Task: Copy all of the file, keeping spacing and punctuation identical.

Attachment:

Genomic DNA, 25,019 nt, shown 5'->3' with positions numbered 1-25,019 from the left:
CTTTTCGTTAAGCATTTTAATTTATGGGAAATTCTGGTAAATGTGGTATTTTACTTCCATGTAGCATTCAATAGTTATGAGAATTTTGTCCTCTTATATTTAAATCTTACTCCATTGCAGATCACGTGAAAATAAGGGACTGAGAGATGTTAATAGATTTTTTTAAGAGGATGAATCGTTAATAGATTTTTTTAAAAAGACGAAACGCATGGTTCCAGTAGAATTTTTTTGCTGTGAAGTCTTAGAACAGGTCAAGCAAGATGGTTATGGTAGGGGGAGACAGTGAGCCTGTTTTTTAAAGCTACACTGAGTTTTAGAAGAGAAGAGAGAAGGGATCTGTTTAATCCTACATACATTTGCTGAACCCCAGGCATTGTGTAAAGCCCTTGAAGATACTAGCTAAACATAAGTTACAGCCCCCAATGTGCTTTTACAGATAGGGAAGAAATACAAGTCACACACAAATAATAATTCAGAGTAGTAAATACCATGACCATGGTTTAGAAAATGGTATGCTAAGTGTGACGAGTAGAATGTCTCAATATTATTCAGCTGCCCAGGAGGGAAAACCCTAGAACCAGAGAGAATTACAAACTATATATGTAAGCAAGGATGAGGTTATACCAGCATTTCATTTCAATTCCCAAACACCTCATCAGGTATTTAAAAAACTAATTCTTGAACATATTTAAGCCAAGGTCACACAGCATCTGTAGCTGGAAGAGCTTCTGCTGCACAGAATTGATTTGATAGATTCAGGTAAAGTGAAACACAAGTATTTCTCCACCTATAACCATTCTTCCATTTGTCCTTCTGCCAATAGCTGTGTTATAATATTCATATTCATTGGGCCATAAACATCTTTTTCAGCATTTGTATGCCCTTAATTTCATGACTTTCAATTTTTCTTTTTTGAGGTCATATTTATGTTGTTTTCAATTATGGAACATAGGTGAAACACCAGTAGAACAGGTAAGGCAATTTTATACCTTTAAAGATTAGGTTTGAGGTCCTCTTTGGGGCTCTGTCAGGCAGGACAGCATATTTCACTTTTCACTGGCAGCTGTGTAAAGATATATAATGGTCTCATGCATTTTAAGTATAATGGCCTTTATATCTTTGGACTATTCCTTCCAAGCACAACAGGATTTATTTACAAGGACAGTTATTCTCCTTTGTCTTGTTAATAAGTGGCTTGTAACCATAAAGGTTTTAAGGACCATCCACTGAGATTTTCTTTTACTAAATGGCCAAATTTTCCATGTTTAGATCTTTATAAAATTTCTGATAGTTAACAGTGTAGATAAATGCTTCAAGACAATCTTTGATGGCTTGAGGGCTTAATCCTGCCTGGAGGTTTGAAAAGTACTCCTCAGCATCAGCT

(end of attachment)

Genomic DNA, 25,019 nt, shown 5'->3' with positions numbered 1-25,019 from the left:
CTTTTCGTTAAGCATTTTAATTTATGGGAAATTCTGGTAAATGTGGTATTTTACTTCCATGTAGCATTCAATAGTTATGAGAATTTTGTCCTCTTATATTTAAATCTTACTCCATTGCAGATCACGTGAAAATAAGGGACTGAGAGATGTTAATAGATTTTTTTAAGAGGATGAATCGTTAATAGATTTTTTTAAAAAGACGAAACGCATGGTTCCAGTAGAATTTTTTTGCTGTGAAGTCTTAGAACAGGTCAAGCAAGATGGTTATGGTAGGGGGAGACAGTGAGCCTGTTTTTTAAAGCTACACTGAGTTTTAGAAGAGAAGAGAGAAGGGATCTGTTTAATCCTACATACATTTGCTGAACCCCAGGCATTGTGTAAAGCCCTTGAAGATACTAGCTAAACATAAGTTACAGCCCCCAATGTGCTTTTACAGATAGGGAAGAAATACAAGTCACACACAAATAATAATTCAGAGTAGTAAATACCATGACCATGGTTTAGAAAATGGTATGCTAAGTGTGACGAGTAGAATGTCTCAATATTATTCAGCTGCCCAGGAGGGAAAACCCTAGAACCAGAGAGAATTACAAACTATATATGTAAGCAAGGATGAGGTTATACCAGCATTTCATTTCAATTCCCAAACACCTCATCAGGTATTTAAAAAACTAATTCTTGAACATATTTAAGCCAAGGTCACACAGCATCTGTAGCTGGAAGAGCTTCTGCTGCACAGAATTGATTTGATAGATTCAGGTAAAGTGAAACACAAGTATTTCTCCACCTATAACCATTCTTCCATTTGTCCTTCTGCCAATAGCTGTGTTATAATATTCATATTCATTGGGCCATAAACATCTTTTTCAGCATTTGTATGCCCTTAATTTCATGACTTTCAATTTTTCTTTTTTGAGGTCATATTTATGTTGTTTTCAATTATGGAACATAGGTGAAACACCAGTAGAACAGGTAAGGCAATTTTATACCTTTAAAGATTAGGTTTGAGGTCCTCTTTGGGGCTCTGTCAGGCAGGACAGCATATTTCACTTTTCACTGGCAGCTGTGTAAAGATATATAATGGTCTCATGCATTTTAAGTATAATGGCCTTTATATCTTTGGACTATTCCTTCCAAGCACAACAGGATTTATTTACAAGGACAGTTATTCTCCTTTGTCTTGTTAATAAGTGGCTTGTAACCATAAAGGTTTTAAGGACCATCCACTGAGATTTTCTTTTACTAAATGGCCAAATTTTCCATGTTTAGATCTTTATAAAATTTCTGATAGTTAACAGTGTAGATAAATGCTTCAAGACAATCTTTGATGGCTTGAGGGCTTAATCCTGCCTGGAGGTTTGAAAAGTACTCCTCAGCATCAGCT